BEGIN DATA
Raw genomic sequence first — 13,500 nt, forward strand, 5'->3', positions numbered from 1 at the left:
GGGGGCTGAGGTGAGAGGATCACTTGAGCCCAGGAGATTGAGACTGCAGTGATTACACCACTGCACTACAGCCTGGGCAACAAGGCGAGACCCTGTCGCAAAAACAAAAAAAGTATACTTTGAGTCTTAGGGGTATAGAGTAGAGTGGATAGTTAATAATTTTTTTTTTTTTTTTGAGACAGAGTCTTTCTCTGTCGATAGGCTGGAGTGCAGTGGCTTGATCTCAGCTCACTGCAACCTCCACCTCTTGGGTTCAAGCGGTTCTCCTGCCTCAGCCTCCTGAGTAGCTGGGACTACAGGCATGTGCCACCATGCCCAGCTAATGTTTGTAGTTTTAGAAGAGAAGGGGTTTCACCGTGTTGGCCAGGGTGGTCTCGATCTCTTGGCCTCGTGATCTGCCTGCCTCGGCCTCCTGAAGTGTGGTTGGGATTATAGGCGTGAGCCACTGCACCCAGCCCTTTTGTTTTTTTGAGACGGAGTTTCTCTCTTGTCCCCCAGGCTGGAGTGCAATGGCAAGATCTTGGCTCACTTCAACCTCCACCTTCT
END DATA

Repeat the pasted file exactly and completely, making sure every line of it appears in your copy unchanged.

Raw genomic sequence first — 13,500 nt, forward strand, 5'->3', positions numbered from 1 at the left:
GGGGGCTGAGGTGAGAGGATCACTTGAGCCCAGGAGATTGAGACTGCAGTGATTACACCACTGCACTACAGCCTGGGCAACAAGGCGAGACCCTGTCGCAAAAACAAAAAAAGTATACTTTGAGTCTTAGGGGTATAGAGTAGAGTGGATAGTTAATAATTTTTTTTTTTTTTTTGAGACAGAGTCTTTCTCTGTCGATAGGCTGGAGTGCAGTGGCTTGATCTCAGCTCACTGCAACCTCCACCTCTTGGGTTCAAGCGGTTCTCCTGCCTCAGCCTCCTGAGTAGCTGGGACTACAGGCATGTGCCACCATGCCCAGCTAATGTTTGTAGTTTTAGAAGAGAAGGGGTTTCACCGTGTTGGCCAGGGTGGTCTCGATCTCTTGGCCTCGTGATCTGCCTGCCTCGGCCTCCTGAAGTGTGGTTGGGATTATAGGCGTGAGCCACTGCACCCAGCCCTTTTGTTTTTTTGAGACGGAGTTTCTCTCTTGTCCCCCAGGCTGGAGTGCAATGGCAAGATCTTGGCTCACTTCAACCTCCACCTTCT